15. How to Use Google+ for Social SEO by Plus Your Business
    Key takeaways:
    • An introduction to Social SEO
    • Social SEO vs traditional SEO
    • How to gain authority using Google+
    • Building your profile and optimizing posts
    • How to build a community around your Google+ page
    Key takeaways:
    • How to optimize your profile
    • Maximizing social signals and creating more backlinks
    • Using keyword-rich captions
    • How to optimize your images
    Key takeaways:
    • Using Google Keyword Planner
    • Understanding long tail keywords
    • Identifying keyword competition
    • Valuable keyword research tools
    • How to create SEO content
    Key takeaways:
    • Understanding important HTML elements
    • URL best practices for SEO
    • Creating sitemaps
    • Important social metadata
    • Rich snippets and structured data
    • Targeting multiple languages
    • Web development for mobile SEO
    Key takeaways:
    • Common SEO myths debunked
    • How to build evergreen content pillars
    • PR commenting
    • How to create thought leadership personas for your clients
    • Building partnerships
    Key takeaways:
    • How to find broken link building opportunities on Wikipedia
    • Using benefit-focused content curation
    • Why content length matters
    • Using expert roundups to generate links and social shares
    • How to do keyword research with Facebook ads
    Key takeaways:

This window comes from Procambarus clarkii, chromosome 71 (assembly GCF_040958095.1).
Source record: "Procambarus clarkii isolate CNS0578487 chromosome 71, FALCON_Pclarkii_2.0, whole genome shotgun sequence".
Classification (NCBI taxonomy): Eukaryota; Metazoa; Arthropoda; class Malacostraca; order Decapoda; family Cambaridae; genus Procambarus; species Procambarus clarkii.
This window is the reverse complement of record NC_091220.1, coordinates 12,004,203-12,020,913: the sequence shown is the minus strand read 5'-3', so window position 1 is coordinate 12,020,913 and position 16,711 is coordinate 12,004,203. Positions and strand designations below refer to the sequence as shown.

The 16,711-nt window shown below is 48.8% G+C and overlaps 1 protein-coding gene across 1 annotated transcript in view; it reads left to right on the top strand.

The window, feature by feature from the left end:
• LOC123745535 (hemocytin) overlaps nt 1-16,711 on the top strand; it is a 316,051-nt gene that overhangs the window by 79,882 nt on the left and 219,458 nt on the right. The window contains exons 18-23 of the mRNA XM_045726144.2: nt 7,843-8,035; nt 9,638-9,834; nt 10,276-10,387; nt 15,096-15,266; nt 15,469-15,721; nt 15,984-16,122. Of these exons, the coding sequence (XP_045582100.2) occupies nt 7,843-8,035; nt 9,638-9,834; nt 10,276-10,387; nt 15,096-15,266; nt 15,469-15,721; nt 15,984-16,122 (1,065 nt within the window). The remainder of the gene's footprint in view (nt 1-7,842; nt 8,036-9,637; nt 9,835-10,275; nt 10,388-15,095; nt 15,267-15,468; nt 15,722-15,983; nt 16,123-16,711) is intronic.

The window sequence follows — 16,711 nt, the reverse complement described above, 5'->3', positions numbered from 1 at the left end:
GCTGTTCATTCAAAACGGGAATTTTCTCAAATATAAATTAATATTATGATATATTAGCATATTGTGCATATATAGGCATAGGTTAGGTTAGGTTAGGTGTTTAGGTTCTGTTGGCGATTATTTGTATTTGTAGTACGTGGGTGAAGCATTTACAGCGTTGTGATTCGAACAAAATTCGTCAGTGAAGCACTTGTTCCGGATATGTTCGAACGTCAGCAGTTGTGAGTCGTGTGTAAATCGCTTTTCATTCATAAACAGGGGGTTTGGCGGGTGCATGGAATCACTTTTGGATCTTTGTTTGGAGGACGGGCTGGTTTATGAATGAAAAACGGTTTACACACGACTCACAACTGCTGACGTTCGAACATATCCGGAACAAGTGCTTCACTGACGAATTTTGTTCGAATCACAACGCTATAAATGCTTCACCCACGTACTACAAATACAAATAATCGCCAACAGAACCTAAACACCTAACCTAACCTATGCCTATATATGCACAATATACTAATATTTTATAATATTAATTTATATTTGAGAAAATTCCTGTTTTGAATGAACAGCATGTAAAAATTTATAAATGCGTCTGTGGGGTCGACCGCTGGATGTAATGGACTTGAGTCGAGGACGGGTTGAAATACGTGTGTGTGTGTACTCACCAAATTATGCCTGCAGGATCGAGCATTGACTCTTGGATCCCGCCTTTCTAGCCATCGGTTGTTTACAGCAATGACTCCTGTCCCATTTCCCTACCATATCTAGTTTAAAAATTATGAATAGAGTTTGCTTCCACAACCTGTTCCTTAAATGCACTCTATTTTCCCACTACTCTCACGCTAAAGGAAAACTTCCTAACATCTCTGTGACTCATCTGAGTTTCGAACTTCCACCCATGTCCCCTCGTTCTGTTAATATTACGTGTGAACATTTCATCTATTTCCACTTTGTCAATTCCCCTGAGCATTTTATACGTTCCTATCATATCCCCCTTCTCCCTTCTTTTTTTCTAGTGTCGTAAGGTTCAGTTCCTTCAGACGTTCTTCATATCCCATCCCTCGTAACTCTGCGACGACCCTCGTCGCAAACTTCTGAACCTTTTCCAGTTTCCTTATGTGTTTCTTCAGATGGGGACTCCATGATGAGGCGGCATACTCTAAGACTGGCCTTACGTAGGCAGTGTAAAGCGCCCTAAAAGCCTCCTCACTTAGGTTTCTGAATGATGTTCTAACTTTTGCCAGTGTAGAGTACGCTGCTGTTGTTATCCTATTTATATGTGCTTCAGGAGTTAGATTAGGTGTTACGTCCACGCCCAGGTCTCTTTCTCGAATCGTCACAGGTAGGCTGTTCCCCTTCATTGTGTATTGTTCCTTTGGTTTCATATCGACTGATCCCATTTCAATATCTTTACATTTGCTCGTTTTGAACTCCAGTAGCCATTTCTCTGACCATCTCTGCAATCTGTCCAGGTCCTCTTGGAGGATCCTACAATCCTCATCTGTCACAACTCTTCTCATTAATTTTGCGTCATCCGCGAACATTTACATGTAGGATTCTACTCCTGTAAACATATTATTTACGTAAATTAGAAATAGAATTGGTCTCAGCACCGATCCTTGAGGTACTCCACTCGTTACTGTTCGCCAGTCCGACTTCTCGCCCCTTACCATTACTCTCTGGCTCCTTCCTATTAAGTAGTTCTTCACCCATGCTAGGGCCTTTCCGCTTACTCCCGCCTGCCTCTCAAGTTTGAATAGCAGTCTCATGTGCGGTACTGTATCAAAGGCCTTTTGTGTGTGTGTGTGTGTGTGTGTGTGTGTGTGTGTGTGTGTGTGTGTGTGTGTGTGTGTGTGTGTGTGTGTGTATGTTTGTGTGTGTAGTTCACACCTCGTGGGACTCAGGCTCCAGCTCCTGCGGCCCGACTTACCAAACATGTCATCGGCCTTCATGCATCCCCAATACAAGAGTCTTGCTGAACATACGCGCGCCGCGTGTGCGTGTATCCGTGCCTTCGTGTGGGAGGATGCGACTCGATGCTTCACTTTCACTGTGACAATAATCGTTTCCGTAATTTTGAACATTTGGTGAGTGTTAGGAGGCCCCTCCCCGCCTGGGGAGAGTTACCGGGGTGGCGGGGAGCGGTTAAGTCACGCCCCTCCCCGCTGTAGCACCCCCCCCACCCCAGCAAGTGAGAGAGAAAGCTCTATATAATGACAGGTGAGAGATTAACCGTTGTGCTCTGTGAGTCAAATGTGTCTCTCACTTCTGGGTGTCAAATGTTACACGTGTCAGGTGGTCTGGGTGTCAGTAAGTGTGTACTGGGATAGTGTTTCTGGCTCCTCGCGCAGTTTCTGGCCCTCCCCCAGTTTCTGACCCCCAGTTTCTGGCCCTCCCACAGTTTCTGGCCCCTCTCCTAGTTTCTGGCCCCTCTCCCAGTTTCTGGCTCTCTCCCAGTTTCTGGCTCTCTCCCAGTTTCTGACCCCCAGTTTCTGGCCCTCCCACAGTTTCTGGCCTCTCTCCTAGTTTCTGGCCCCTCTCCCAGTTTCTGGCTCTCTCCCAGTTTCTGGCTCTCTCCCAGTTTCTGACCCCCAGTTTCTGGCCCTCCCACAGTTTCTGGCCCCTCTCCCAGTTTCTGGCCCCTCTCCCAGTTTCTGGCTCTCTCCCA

• Creating post titles that hype themselves
    • Examples of headlines that get more links
    Key takeaways:
    • How to do an SEO audit and define your site architecture
    • Defining your target audience
    • Panning new page titles and updating meta descriptions
    • Incorporating visual content for SEO
    Key takeaways:
    • Putting people ahead of keywords in your content marketing
    • How to use forums, support content, and Q&A websites for a boost in SEO
    • How to get more out of what’s already working
    Key takeaways:
    • Writing headlines for SEO
    • How to optimize keywords in your content
    • How to write reader-friendly content
    Key takeaways:
    • How to leverage trending events for SEO
    • Getting featured in Google News
    Key takeaways:
    • An overview of the YouTube search results page
    • How to establish your brand on YouTube
    • The YouTube video ranking factors
    Key takeaways:
    • An overview of the customer journey
    • How to implement SEO along the customer journey
    • Mapping out your own customer journey